Juan Williams: Brutally Honest, Not Bigoted

The difference between the political commentator and his critics? He’s open about fears that many people experience but won’t talk about.


One big difference between Juan Williams and a lot of folks is that he's been brutally honest about thoughts that cross his mind in certain situations. Five months after he shared such thoughts on how airline passengers in "Muslim garb" make him "worried" and "nervous," Williams has done it again.

This time, while guest-hosting The O'Reilly Factor last week, Williams spoke of being fearful of "black men." That revelation came up after his guest, Occidental College professor Caroline Helmand, said she considered his comments about Muslims "bigoted," and then offered an analogy.

"I think that if I were to say that I clutch my purse every time I walk by a black man, that might resonate with a lot of Americans," she said. "It might be the truth, but it's a bigoted statement."

Williams said he couldn't believe her stance, adding that experiencing nervousness while "walking by a black man" doesn't make you a bigot. "Let me just tell you," he said, "with the amount of black-on-black crime in America, I get nervous and I'm a black man."

If we stop right here, this is far worse than his comments on Muslims. In that instance, at least he said that certain clothing can trigger an emotion. And even though would-be Muslim terrorists are more likely to dress conservatively than dress like bin Laden, it's understandable if passengers wearing smaghs, kurta shirts and dishdashas elicit a double take.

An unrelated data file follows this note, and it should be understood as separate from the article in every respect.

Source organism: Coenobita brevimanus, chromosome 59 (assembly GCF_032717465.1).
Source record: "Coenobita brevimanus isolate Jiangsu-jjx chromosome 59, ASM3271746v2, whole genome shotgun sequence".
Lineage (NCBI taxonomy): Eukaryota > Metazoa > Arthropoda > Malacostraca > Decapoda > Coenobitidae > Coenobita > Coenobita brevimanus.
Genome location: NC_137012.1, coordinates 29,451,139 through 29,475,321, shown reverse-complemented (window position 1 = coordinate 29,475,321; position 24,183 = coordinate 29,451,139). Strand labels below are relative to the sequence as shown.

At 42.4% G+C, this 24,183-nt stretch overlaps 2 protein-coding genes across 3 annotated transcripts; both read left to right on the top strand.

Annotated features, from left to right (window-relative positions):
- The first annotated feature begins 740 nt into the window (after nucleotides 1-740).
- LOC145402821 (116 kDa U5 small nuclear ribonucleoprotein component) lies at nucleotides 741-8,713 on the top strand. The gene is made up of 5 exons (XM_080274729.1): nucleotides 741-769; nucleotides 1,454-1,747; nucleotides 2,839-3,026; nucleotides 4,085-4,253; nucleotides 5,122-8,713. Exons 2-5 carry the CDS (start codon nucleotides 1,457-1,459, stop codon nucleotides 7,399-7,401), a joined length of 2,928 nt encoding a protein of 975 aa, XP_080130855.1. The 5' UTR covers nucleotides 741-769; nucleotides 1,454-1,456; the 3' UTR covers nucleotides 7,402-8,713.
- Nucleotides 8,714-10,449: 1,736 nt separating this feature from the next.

However, there are few among us who honestly can't relate to what Williams said next. "If I saw a couple of guys walking around, looking like thugs down the street late at night, you're saying, 'Oh, I'm not going to think it through'?"

Of course you are. But now we have some context, instead of the one-size-fits-all "black men" comment. You're out late at night, and some thuggish-looking young'uns are approaching. Or you're on the subway train and a loud, profane and demonstrative group of what seem like hoodlums swarm into your car. In those cases, as a black man, hell, yes, the thought would cross my mind that they might -- emphasis on "might" -- be looking for trouble.

But certain characters in similar situations would create the same feeling. Bald-headed white dudes with swastika tattoos, black jump boots and excessive facial piercings. A group of menacing-looking young men of any race or ethnicity, especially at certain times of the day and in certain settings, is bound to trigger a knee-jerk reaction.

But wait! Judging people by their appearance is profiling! Yes, it is. And we make snap judgments all the time. Some are reasonable and off the mark. Some are unreasonable and off the mark. Some are spot-on accurate. In any case, it's only a problem when law-enforcement officers stop people without cause. Or when we allow any initial fear from prejudgments to override subsequent evidence to the contrary. 

Take this instance that failed the sniff test when I was a newspaper reporter in Fort Myers, Fla. It was pouring that morning when I arrived at work and turned in to the employee parking lot, where I found a line of several cars ahead of me. A white gentleman with an umbrella was standing at the gate, swiping a security card to allow each car to enter.